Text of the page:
Astrophysical key programs such as exoplanet detection, young stars accretion disk and active galactic nuclei imaging require high angular resolution capability. Today, optical long baseline interferometers are the only instruments to allow such resolutions. Consequently, optical aperture synthesis interferometry has become one of the cornerstone missions for both European and American spatial agencies. The ESA/IRSI cornerstone mission has two main objectives, achieving deep nulling interferometry for exoplanet detection and achieving aperture synthesis and image reconstruction. This should be done at thermal wavelengths with a six telescopes array. However, building such an instrument is far from trivial, current ground experiments have shown that long baseline interferometry brings many new challenging technical issues which still requires new reliable solutions. Telescope array cophasing, metrology, beam combination are one of those key points.
In this paper we propose to use integrated optics (IO) technologies for the beam combining and cophasing function of a spatial interferometer. We also try to give a summarized idea on ongoing research efforts carried out at Laboratoire d’Électromagnétisme Microondes and Microélectronique and Laboratoire d’Astrophysique de l’Observatoire de Grenoble that interest spatial optical interferometry and deserve particular attention in the forthcoming years. IO technologies, which development is triggered by the telecommunication industry growing requirements allow to integrate optical waveguides in planar substrates thanks to photomasking techniques. This permits designing complex optical singlemode instruments in coin-sized chips. Using IO-based instruments brings a total relaxation of optical alignment and stability requirements when compared to a classical bulk-optics beam combination instrument. The resulting weight and compactness has no equivalent. These features should be considered in the context of a preparatory space mission where IO instrument simplicity allow to focus technical efforts on other engineering problems.
The role of a beam combiner in an aperture synthesis interferometer is to allow beams coming from several telescopes to interfere in order to extract fringe visibilities and partial fringe phase information in the form, for example, of phase closures. The final reconstructed image quality will depend mostly on the (u,v) coverage and on the visibility and phase closures accuracy.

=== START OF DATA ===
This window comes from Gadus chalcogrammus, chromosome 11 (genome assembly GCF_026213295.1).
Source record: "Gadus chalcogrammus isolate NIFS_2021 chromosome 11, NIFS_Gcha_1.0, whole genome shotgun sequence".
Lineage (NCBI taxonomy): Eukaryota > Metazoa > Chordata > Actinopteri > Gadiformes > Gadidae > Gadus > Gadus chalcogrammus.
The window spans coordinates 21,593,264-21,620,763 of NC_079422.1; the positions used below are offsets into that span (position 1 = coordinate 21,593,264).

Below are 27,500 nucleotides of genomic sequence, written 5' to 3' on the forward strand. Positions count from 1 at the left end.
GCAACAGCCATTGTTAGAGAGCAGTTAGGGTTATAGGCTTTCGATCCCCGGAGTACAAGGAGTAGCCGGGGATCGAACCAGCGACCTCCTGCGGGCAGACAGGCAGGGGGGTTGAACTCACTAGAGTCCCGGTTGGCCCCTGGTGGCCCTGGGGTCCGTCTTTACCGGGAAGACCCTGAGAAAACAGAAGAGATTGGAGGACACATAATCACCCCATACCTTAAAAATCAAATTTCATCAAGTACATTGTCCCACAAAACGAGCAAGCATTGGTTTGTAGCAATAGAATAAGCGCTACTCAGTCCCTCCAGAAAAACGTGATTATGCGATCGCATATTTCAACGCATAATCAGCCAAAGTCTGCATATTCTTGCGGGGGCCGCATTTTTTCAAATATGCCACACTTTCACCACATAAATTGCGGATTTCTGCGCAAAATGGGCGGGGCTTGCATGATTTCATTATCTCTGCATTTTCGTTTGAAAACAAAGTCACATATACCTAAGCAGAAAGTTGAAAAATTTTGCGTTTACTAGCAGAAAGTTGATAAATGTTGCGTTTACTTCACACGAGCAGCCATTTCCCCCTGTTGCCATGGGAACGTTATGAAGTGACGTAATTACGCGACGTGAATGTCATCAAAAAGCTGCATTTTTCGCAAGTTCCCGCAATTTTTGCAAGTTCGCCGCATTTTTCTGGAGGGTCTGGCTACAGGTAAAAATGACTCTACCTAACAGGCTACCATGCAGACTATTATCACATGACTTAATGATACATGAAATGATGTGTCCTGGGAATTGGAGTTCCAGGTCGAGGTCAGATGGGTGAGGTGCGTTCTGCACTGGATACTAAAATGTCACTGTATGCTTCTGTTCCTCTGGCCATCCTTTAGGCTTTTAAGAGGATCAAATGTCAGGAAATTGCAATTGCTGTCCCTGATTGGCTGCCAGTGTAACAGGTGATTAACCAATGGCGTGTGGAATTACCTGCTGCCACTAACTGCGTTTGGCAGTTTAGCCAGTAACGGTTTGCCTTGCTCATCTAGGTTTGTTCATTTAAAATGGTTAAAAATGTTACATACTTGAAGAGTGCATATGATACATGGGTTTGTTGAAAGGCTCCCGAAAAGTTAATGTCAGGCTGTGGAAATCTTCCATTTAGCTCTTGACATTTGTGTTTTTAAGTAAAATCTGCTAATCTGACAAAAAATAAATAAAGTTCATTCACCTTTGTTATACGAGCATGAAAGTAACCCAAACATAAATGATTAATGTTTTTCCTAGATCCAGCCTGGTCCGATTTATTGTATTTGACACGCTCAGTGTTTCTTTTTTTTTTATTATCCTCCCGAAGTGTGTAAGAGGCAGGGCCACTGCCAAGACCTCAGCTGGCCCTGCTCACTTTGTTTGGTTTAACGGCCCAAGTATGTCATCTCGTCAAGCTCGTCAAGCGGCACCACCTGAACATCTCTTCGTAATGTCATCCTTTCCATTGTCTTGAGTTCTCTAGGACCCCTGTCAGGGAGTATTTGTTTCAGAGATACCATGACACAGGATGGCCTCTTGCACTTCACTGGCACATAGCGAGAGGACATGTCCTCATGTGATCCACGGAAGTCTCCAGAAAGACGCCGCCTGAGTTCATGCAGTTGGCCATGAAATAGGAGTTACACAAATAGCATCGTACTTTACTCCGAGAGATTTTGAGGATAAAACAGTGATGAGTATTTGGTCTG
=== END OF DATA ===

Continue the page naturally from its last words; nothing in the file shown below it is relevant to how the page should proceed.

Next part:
One key point of every interferometric observation is the ability of calibrating a particular visibility measurement, which requires a perfectly stable instrument. The difficulty of such needs arises when one considers combination of more than two telescopes. Classical instrumental solutions are tricky (as ground experiments demonstrate) and are a call for new solutions. Following previous work ([Malb 99, Berg 99, HaguA 00, Berg 00, Kern 00]) we continue exploring IO applications to beam combination function. Our research and development effort is split into laboratory experiments and numerical simulations whose common purpose is to demonstrate the feasibility of integrated optics interferometric instruments. Here, we discuss preliminary results obtained on a 3-way IO pairwise multiaxial beam combiner, which nicely illustrates IO possibilities and their extension to a larger number of telescopes. It is out of the scope of this paper to discuss beam combination strategies, which belong to a farther step that concerns image reconstruction and are mainly target-dependent.
A three telescope multiaxial beam combiner.